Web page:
Sofia of Nassau was a queen of both Sweden and Norway. She was one of the leading philanthropists of the late 1800s, right up until her death in 1913. Her activism within and on behalf of matters regarding healthcare provision, in particular the training of nurses, culminated in the establishment of Sophiasystrarna (Sophia sisters) as well as the Sophiahemmet hospital in Stockholm.
Princess Sofia of Nassau was born in 1836. She grew up at Biebrich castle in southwest Germany. Her parents were Princess Pauline of Württemberg and Duke Wilhelm of Nassau. Her father died when she was only three years old, leaving behind a large family. Sofia of Nassau grew up alongside her ten siblings, eight of whom were from her father’s first marriage to Charlotte Louise of Sachsen-Altenburg. As was the norm for the time Sofia of Nassau and her siblings were all privately educated by tutors. Sofia of Nassau’s mother died just before her 20th birthday and so she went to live with her married sister, the princess of Wied. It was while living with her sister that Sofia of Nassau met Oscar, the Swedish prince, in the summer of 1856. Within a year they were engaged and married, at which point Oscar had become duke of Östergötland. A year after their wedding in Germany on 6 June Sofia of Nassau received the title of duchess.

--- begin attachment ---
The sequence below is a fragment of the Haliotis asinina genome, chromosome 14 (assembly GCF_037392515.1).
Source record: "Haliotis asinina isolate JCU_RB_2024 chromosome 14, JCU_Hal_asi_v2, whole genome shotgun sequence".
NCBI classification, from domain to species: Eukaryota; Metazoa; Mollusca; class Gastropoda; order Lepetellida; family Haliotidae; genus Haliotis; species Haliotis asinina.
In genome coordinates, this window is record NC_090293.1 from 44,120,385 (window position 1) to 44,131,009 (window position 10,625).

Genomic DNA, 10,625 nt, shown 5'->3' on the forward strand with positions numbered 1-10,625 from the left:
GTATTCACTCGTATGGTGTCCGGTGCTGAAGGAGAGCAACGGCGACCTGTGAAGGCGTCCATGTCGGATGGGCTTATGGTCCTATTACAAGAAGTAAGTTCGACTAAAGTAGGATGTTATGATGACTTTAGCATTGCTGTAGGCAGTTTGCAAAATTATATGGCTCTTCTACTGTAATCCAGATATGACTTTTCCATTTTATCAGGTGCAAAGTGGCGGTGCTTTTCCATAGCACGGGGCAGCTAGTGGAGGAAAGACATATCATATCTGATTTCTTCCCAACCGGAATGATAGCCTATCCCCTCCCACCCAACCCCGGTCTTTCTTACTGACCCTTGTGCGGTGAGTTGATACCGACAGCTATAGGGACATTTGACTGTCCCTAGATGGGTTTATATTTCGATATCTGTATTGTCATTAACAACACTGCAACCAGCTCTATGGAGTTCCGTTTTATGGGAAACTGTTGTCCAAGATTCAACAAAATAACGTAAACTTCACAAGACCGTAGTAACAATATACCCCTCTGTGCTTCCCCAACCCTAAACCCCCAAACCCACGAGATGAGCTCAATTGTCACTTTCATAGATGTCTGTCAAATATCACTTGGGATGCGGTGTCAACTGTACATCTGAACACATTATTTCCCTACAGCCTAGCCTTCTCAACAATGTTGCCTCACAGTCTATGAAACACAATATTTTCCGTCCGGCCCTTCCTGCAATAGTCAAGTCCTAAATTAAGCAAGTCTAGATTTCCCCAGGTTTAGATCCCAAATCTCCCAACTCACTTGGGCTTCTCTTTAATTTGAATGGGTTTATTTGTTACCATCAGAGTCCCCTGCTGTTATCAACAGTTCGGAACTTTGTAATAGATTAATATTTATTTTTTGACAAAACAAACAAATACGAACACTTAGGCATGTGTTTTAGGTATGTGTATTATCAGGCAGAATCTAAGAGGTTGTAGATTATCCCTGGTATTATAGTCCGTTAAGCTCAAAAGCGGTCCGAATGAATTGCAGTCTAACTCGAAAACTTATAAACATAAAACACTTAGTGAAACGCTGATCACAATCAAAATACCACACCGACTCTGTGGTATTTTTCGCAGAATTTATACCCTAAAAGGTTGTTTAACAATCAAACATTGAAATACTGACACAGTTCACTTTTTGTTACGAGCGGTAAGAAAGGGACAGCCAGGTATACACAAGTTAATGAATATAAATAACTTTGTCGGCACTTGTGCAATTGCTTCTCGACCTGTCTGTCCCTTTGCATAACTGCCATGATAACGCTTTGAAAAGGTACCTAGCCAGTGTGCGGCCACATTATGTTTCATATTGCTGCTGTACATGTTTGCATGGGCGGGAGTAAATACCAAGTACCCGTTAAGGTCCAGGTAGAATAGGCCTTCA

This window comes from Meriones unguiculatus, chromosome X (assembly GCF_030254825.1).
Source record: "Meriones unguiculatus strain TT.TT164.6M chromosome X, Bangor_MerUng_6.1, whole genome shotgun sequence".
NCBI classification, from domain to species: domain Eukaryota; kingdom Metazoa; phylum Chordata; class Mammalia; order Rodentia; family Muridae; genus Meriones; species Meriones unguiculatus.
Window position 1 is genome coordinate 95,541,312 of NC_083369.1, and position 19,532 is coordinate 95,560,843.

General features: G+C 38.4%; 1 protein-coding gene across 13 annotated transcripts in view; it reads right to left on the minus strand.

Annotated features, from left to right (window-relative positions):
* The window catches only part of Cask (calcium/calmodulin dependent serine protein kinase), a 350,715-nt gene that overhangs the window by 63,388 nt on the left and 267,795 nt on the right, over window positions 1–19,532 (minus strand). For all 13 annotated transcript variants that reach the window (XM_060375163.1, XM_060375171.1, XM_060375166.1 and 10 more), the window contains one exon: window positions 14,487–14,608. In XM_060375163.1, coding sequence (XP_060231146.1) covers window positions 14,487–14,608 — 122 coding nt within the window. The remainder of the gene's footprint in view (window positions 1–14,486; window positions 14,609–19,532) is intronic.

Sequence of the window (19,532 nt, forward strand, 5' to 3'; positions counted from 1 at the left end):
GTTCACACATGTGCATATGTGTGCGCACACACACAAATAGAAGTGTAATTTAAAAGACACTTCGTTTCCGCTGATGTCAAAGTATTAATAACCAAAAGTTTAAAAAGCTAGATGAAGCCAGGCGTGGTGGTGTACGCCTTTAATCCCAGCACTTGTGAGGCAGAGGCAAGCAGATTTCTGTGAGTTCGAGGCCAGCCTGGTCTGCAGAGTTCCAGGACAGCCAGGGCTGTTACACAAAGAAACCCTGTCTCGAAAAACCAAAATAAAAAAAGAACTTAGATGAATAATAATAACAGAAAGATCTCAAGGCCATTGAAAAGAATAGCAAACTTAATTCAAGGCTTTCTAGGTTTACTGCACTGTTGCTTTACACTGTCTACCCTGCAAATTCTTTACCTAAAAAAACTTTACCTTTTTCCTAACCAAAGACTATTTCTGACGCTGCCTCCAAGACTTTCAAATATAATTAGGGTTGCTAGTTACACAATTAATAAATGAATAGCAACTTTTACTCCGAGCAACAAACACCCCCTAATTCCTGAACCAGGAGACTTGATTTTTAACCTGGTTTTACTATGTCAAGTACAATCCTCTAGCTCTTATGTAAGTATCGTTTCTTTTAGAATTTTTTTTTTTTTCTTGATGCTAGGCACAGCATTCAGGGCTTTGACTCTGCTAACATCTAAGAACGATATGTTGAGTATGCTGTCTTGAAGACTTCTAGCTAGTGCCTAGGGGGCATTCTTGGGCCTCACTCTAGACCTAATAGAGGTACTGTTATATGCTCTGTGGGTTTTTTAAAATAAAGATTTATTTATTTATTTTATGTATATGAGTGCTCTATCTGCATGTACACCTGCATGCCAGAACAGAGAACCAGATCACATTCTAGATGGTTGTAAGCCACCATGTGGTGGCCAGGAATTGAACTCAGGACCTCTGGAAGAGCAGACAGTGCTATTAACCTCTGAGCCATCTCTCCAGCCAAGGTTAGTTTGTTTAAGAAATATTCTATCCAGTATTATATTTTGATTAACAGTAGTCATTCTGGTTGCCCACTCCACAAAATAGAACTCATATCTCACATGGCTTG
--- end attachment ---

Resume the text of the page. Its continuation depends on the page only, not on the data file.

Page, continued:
When the ducal couple arrived in Stockholm on 19 June Sofia was wearing a blue dress bedecked in swan feathers, which gave rise to her nickname of “the blue duchess”. The couple settled at Gustav Adolf’s square in the Arvfursten palace. Their first son, Crown Prince Gustaf (later King Gustaf V), was born in 1858. Over the course of the ensuing seven years the couple had another three children: Oscar in 1859, Carl in 1861, and Eugen in 1865.
King Karl XV died in September 1872 with the result that Oscar and his wife Sofia became not only King Oscar II and Queen Sophia of Sweden, but of Norway as well. They remained regents of both kingdoms until the union was dissolved in 1905. The coronation ceremony was held in two stages: the first part occurred in May 1873 in Storkyrkan in Stockholm, whilst the second part took place in July in Trondheim cathedral.